[capi-sig] Embedding basics

Philip Semanchuk philip at semanchuk.com
Thu Jun 28 23:06:57 CEST 2012

On Jun 28, 2012, at 4:35 PM, ecir hana wrote:

> - How to build Python myself? "./configure" and "make" works but
> I'm afraid to do "make install" as it might mess with pre-installed Python,
> am I right? And it creates lots of .so, and no .a's. 
Hi Ecir,
It's been a while since I compiled Python, but in the README supplied with the source code it talks about installation options. By default it installs in the /usr/local tree which should not interfere with your system Python.

> Even if I somehow
> manage to build Python and test.c what if it uses some libraries? Do I have
> to somehow compile and link them to the one big executable as well or is it
> just matter of packing the libraries along the binary and setting the
> Python find path?

Installing Python will put the runtime libraries on your system. If you want to run your program on a system where Python isn't  installed, you need a 3rd party program like PyInstaller, Py2App, Py2Exe, bbfreeze, cx_freeze, etc.

Hope this helps

> On Thu, Jun 28, 2012 at 2:27 PM, Henrique <typoon at gmail.com> wrote:
>> Hey Ecir,
>> By reading your email, I think you might want to first learn some basic
>> concepts about C programming and how a program can be linked to dynamic or
>> static libraries.
>> When Python is compiled in your machine, a dynamic or a static (or both)
>> library built, which you use to link with your program (your test.c). If
>> MacOS provides binaries for Python, I believe the libraries might alreayd
>> be there, and you might not need to compile it manually. (based on what you
>> are saying, you are only trying to compile it because you thought that is
>> how it should be done to have your test.c file to work). If you are still
>> interested in compiling it yourself, I believe there should be instructions
>> with the source (perhaps an INSTALL file there, explaining it). I am not
>> sure as I do not currently have the source here with me (but it should be
>> as simple as running ./configure && make && make install).
>> After you have Python compiled and running on your machine, you will write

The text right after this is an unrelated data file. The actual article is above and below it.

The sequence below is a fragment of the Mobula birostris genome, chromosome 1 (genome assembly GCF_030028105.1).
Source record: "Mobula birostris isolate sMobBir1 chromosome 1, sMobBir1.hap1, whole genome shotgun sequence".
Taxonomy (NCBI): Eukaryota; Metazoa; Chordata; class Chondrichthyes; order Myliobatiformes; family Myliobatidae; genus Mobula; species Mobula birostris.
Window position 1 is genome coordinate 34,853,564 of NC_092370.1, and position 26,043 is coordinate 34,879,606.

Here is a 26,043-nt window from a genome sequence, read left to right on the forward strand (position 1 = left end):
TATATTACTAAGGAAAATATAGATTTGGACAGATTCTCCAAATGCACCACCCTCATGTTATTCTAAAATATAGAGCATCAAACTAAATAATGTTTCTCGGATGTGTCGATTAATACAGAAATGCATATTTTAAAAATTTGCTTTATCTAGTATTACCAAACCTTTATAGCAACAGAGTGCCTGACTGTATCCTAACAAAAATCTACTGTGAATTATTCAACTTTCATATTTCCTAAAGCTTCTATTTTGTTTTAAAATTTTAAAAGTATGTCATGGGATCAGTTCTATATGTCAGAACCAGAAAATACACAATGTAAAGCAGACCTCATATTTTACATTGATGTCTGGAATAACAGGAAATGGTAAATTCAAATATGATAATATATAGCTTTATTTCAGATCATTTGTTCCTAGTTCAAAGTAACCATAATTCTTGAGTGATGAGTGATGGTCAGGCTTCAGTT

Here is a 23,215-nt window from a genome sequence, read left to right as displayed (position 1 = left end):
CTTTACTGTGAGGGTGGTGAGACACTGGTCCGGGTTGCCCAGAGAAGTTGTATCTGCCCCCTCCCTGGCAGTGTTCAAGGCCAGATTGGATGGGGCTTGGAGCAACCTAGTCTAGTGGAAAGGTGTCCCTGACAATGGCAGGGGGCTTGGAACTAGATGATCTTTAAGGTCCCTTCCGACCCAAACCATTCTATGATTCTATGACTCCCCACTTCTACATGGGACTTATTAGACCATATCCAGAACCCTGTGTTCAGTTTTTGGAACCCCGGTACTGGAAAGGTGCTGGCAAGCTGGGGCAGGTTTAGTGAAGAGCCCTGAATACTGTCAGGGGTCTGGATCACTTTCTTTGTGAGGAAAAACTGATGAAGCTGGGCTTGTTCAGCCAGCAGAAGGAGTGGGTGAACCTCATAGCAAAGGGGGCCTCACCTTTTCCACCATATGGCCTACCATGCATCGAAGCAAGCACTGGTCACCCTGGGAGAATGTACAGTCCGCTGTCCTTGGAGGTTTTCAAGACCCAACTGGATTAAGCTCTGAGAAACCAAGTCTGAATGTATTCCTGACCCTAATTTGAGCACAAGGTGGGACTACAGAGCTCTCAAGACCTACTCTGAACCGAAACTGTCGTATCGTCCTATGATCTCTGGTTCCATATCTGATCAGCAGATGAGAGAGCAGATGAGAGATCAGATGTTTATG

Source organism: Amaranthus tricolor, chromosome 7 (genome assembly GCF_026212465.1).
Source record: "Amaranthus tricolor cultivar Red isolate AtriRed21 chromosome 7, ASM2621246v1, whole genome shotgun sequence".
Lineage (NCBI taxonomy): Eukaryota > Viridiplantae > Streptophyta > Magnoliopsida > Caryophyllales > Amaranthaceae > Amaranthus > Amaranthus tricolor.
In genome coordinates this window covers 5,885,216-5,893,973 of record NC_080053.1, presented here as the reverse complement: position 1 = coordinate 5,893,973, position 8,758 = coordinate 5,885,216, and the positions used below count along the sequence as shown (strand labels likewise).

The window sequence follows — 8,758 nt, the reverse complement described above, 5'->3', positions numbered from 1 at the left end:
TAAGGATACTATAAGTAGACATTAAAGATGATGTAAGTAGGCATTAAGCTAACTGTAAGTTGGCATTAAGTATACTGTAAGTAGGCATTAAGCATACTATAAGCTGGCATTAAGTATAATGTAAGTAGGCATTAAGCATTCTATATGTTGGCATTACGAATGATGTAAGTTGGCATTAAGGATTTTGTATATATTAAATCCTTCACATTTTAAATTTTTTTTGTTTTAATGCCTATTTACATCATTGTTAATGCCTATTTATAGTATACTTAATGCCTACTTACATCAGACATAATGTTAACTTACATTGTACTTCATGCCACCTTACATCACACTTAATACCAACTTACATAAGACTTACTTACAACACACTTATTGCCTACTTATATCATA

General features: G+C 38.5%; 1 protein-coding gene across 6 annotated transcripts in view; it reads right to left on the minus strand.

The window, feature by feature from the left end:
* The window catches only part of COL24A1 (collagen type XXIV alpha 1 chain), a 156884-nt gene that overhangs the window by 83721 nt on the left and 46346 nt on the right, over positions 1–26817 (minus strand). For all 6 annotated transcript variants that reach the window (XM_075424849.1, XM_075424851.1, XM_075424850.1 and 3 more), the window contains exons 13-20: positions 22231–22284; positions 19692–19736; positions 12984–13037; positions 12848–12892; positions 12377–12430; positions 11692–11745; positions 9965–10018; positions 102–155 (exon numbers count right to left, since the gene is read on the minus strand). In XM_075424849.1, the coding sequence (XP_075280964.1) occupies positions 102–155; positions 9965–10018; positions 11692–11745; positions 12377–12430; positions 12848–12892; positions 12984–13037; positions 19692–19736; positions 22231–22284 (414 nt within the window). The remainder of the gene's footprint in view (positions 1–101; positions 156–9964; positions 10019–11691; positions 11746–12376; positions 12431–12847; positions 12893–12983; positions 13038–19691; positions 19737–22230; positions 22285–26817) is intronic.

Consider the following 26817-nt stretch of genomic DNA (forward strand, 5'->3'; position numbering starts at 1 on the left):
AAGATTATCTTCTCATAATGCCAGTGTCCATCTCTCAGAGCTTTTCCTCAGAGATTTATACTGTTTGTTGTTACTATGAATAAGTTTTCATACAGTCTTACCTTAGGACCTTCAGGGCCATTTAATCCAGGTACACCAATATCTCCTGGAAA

>> source that will use the functions provided by the Python library in your
>> application, that is where your 'test.c' program comes into play.
>> Some time ago I wrote some introduction blog posts about the Python C API.
>> If you are interested, this might help you a little bit
>> http://www.gilgalab.com.br/2011/05/03/python-c-api-first-step/
>> http://www.gilgalab.com.br/2011/05/03/python-c-api-second-step/
>> But again, I really think you should look up some basics on C development
>> in a Unix platform :)
>> Regards,
>> Henrique
>> On Thu, Jun 28, 2012 at 6:08 AM, ecir hana <ecir.hana at gmail.com> wrote:
>>> Hello,
>>> please, I have a bit of trouble grasping a few very basic concepts related
>>> to Python embedding, could someone explain those to me?
>>> What I try to achieve is to have single one (big) binary, which contains
>>> my
>>> Python script, the wrapper and Python interpreter itself, I'm on MacOS
>>> 10.6. My questions are:
>>> - I would like to build Python myself. I downloaded Python 3.3 beta source
>>> code, extracted it in a folder. Next to "Python-3.3.0b1" folder, there is
>>> a
>>> file "test.c" which contains:
>>> #include <Python.h>
>>> int
>>> main(int argc, char *argv[])
>>> {
>>> Py_Initialize();
>>> PyRun_SimpleString("from time import time,ctime\n"
>>>                    "print('Today is', ctime(time()))\n");
>>> Py_Finalize();
>>> return 0;
>>> }
>>> Now, what should I do next? I though I would just "somehow" compile and
>>> link Python source code with test.c and that's it but when I do "gcc -I
>>> ./Python-3.3.0b1 -o test test.c" I get lots of errors. (Note: I'm total
>>> noob what this whole gcc and static linking and .a files goes...)
>>> - Next I tried to run "./configure" and "make". It finished without errors
>>> and it creates "build/lib.macosx-10.6-x86_64-3.3" folder with lots of *.so
>>> (?) files but I'm not sure how to make use of them.
>>> If building everything from scratch (the first step above) is not an
>>> option, what do I need to build? A "framework"? .dylib? .a? And than link
>>> test.o against that?
>>> - How does Python from python.org get build? Do they use the same
>>> "./configure" and "make" as I can? Do they use any special option?
>>> To summarize, I have Python source code and test.c and I would like to
>>> have
>>> one executable which says "Today is ....". Could someone, please, explain
>>> in layman terms, the necessary steps?
>>> Thanks you very much in advance!
>>> Ecir Hana
>>> _______________________________________________
>>> capi-sig mailing list
>>> capi-sig at python.org
>>> http://mail.python.org/mailman/listinfo/capi-sig
> _______________________________________________
> capi-sig mailing list
> capi-sig at python.org
> http://mail.python.org/mailman/listinfo/capi-sig

More information about the capi-sig mailing list